And third, it’s cheap: the people behind this thing have spent years refining it for their own use, which has driven the price down to something equivalent to a cheap router. Add all of these things together, and your total investment (time, money, space, effort, frustration, embarrassment, emotional anguish, etc.) drops to the point where even those with a vague interest in the option for online privacy would have a hard time justifying not getting an Anonabox.

So, since Anonabox is entirely based on Tor, why not just use the Tor browser, which is free? The simple answer is that Anonabox anonymizes everything that your computer is sending out over the Internet, not just the websites that you visit through your browser. Email, instant messaging, filesharing, all of it. In that respect, using a piece of hardware that runs everything through Tor like this certainly makes things safer, but it can’t keep you perfectly safe.

Most of the time, when a Tor user is compromised, it’s because that user (or the user’s computer) did something that shouldn’t have been done: security and privacy are as much about you using good browsing practices and exercising caution as they are about anonymizing hardware and software. For example, if you browse the Internet through Anonabox with the same Web browser that you’ve been using, it’s possible to identify you through the unique characteristics of the cookies that your browser has probably picked up. Instead, you should be using a different browser, or ideally the Tor browser itself, which is specifically designed to prevent things like that from happening. The point is this: no combination of hardware or software is capable enough to protect your privacy if you use it wrong.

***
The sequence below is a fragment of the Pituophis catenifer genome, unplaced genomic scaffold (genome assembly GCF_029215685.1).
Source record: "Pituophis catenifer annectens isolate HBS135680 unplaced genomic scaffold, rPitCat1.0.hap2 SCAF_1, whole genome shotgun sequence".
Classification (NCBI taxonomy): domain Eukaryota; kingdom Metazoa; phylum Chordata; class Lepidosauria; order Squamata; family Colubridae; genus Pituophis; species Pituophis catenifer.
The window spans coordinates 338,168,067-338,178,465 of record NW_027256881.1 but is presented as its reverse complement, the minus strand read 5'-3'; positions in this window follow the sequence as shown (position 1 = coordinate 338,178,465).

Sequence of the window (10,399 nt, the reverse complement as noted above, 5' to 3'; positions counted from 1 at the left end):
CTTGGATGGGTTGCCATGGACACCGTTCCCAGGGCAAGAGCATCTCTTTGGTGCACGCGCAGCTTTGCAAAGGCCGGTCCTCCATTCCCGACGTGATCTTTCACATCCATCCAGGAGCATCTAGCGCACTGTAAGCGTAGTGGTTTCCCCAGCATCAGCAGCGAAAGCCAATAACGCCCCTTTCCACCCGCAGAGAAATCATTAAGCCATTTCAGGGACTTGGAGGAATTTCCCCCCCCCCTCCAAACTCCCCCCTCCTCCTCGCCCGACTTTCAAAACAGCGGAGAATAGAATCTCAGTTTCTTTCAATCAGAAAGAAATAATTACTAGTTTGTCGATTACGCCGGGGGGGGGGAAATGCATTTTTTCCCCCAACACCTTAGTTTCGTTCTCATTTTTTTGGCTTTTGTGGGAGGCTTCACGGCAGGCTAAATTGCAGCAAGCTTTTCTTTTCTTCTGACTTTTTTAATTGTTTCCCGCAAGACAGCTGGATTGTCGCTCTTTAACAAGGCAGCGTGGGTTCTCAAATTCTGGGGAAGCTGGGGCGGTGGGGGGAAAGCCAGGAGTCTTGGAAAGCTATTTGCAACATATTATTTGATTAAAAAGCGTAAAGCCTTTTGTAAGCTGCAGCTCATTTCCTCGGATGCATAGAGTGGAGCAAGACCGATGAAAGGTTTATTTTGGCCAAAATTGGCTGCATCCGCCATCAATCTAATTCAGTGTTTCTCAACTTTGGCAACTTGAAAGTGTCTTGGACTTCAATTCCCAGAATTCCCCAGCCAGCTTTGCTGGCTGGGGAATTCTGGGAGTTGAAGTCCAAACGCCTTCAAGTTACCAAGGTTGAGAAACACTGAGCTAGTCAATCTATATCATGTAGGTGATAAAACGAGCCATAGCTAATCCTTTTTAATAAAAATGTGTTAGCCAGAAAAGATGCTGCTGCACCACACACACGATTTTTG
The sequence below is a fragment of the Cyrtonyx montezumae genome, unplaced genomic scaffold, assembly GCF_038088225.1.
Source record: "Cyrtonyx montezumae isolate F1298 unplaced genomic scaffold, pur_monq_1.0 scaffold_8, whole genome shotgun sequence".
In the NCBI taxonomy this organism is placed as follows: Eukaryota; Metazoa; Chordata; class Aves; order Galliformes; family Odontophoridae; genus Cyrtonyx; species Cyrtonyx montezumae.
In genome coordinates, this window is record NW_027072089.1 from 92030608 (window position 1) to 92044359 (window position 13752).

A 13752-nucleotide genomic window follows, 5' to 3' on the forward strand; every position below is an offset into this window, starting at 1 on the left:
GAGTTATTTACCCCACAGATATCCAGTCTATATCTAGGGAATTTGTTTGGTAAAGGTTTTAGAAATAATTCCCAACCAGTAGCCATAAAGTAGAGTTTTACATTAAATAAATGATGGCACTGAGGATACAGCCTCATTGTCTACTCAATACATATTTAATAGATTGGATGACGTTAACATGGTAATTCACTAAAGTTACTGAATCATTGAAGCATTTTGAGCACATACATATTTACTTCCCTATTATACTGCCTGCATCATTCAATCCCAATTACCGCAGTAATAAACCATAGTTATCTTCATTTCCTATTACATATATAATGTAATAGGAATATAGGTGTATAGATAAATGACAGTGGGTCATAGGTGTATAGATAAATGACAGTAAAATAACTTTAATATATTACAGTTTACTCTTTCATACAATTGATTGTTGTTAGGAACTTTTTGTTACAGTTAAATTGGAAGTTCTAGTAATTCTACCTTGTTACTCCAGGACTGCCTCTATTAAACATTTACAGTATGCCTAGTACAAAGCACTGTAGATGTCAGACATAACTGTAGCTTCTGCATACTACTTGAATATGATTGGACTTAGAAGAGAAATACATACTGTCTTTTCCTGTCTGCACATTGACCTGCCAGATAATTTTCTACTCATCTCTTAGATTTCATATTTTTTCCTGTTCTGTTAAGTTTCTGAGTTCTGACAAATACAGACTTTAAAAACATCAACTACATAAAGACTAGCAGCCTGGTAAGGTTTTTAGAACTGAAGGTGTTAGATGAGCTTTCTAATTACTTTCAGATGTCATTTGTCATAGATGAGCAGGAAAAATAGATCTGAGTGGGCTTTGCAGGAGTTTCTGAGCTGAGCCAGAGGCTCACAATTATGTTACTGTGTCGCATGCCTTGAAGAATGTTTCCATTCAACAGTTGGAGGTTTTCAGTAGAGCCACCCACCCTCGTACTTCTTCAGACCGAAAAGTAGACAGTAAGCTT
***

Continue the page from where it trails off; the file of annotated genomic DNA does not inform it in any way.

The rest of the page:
Anonabox was looking for $7,500 for an initial production run on Kickstarter, and they’ve surpassed that by just a bit, clocking in at well over $150,000 in funding with 28 days to go. You’ve missed the early bird version of the Anonabox ($45), so instead you’ll have to pay $51, with delivery expected early next year.

[ Anonabox ] and [ Kickstarter ] via [ Wired ]

A Simple Plumbing Problem Sent Galileo Satellites Into Wrong Orbits

On 22 August, about 35 minutes after liftoff of a Soyuz rocket carrying the fifth and sixth satellites of Europe's ambitious 30-satellite navigation system Galileo, things went wrong. The upper stage, the Russian-built Fregat that carried the two spacecraft, injected them into the wrong orbits, making them unusable for their intended function as part of the navigation system.

At first blame fell on an error in the software controlling the Fregat's trajectory. But an inspection of the flight parameters clarified the situation: the two attitude control thrusters — small thrusters that keep the spacecraft and its propulsion engine pointed in the correct direction — failed to fire when they had to. "When a motor functions, and then stops functioning, it means that the fuel is no longer getting there," says Mario de Lépine, a spokesperson of Arianespace, who controlled the launch.

The fuel — hydrazine — didn’t reach the thrusters because it froze in its feed line, which was too close to another feed line carrying liquid helium. Both lines were mounted on a same support structure that, unfortunately, functioned as a thermal bridge cooling the hydrazine. The fault has also been discovered in other Fregat stages that are now under construction in Russia, and was apparently caused by ambiguities in the design documents of Fregat.